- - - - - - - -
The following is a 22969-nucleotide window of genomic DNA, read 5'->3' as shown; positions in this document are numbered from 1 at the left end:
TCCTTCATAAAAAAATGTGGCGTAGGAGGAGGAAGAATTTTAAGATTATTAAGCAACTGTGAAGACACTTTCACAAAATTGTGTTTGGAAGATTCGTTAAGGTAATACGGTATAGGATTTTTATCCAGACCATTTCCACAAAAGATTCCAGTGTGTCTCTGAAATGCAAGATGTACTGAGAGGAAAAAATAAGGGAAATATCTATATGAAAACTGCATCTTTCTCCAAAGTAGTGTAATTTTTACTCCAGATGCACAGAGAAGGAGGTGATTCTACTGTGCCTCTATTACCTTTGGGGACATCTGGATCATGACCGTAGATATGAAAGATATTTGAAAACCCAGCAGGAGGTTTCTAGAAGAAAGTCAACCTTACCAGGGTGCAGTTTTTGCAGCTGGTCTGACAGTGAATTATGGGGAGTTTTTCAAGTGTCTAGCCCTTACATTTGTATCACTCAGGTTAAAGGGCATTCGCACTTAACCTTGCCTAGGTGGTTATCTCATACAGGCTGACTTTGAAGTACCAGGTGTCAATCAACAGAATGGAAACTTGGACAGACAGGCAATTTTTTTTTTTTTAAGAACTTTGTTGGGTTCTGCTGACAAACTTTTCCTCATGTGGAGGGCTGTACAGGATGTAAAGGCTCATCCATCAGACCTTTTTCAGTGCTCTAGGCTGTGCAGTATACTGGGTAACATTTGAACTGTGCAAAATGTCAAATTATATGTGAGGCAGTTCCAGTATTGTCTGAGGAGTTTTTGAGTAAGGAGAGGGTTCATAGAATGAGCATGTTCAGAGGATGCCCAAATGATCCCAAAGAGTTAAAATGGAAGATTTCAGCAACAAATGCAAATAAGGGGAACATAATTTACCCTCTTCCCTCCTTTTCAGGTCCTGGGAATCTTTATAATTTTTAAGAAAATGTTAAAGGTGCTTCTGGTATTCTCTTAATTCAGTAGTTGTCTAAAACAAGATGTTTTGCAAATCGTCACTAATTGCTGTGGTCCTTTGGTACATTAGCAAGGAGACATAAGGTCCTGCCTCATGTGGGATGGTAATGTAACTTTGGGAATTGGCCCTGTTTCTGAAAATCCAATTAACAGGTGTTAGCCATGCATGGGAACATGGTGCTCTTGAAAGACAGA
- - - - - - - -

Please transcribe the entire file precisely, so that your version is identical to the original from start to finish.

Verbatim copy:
The following is a 22969-nucleotide window of genomic DNA, read 5'->3' as shown; positions in this document are numbered from 1 at the left end:
TCCTTCATAAAAAAATGTGGCGTAGGAGGAGGAAGAATTTTAAGATTATTAAGCAACTGTGAAGACACTTTCACAAAATTGTGTTTGGAAGATTCGTTAAGGTAATACGGTATAGGATTTTTATCCAGACCATTTCCACAAAAGATTCCAGTGTGTCTCTGAAATGCAAGATGTACTGAGAGGAAAAAATAAGGGAAATATCTATATGAAAACTGCATCTTTCTCCAAAGTAGTGTAATTTTTACTCCAGATGCACAGAGAAGGAGGTGATTCTACTGTGCCTCTATTACCTTTGGGGACATCTGGATCATGACCGTAGATATGAAAGATATTTGAAAACCCAGCAGGAGGTTTCTAGAAGAAAGTCAACCTTACCAGGGTGCAGTTTTTGCAGCTGGTCTGACAGTGAATTATGGGGAGTTTTTCAAGTGTCTAGCCCTTACATTTGTATCACTCAGGTTAAAGGGCATTCGCACTTAACCTTGCCTAGGTGGTTATCTCATACAGGCTGACTTTGAAGTACCAGGTGTCAATCAACAGAATGGAAACTTGGACAGACAGGCAATTTTTTTTTTTTTAAGAACTTTGTTGGGTTCTGCTGACAAACTTTTCCTCATGTGGAGGGCTGTACAGGATGTAAAGGCTCATCCATCAGACCTTTTTCAGTGCTCTAGGCTGTGCAGTATACTGGGTAACATTTGAACTGTGCAAAATGTCAAATTATATGTGAGGCAGTTCCAGTATTGTCTGAGGAGTTTTTGAGTAAGGAGAGGGTTCATAGAATGAGCATGTTCAGAGGATGCCCAAATGATCCCAAAGAGTTAAAATGGAAGATTTCAGCAACAAATGCAAATAAGGGGAACATAATTTACCCTCTTCCCTCCTTTTCAGGTCCTGGGAATCTTTATAATTTTTAAGAAAATGTTAAAGGTGCTTCTGGTATTCTCTTAATTCAGTAGTTGTCTAAAACAAGATGTTTTGCAAATCGTCACTAATTGCTGTGGTCCTTTGGTACATTAGCAAGGAGACATAAGGTCCTGCCTCATGTGGGATGGTAATGTAACTTTGGGAATTGGCCCTGTTTCTGAAAATCCAATTAACAGGTGTTAGCCATGCATGGGAACATGGTGCTCTTGAAAGACAGA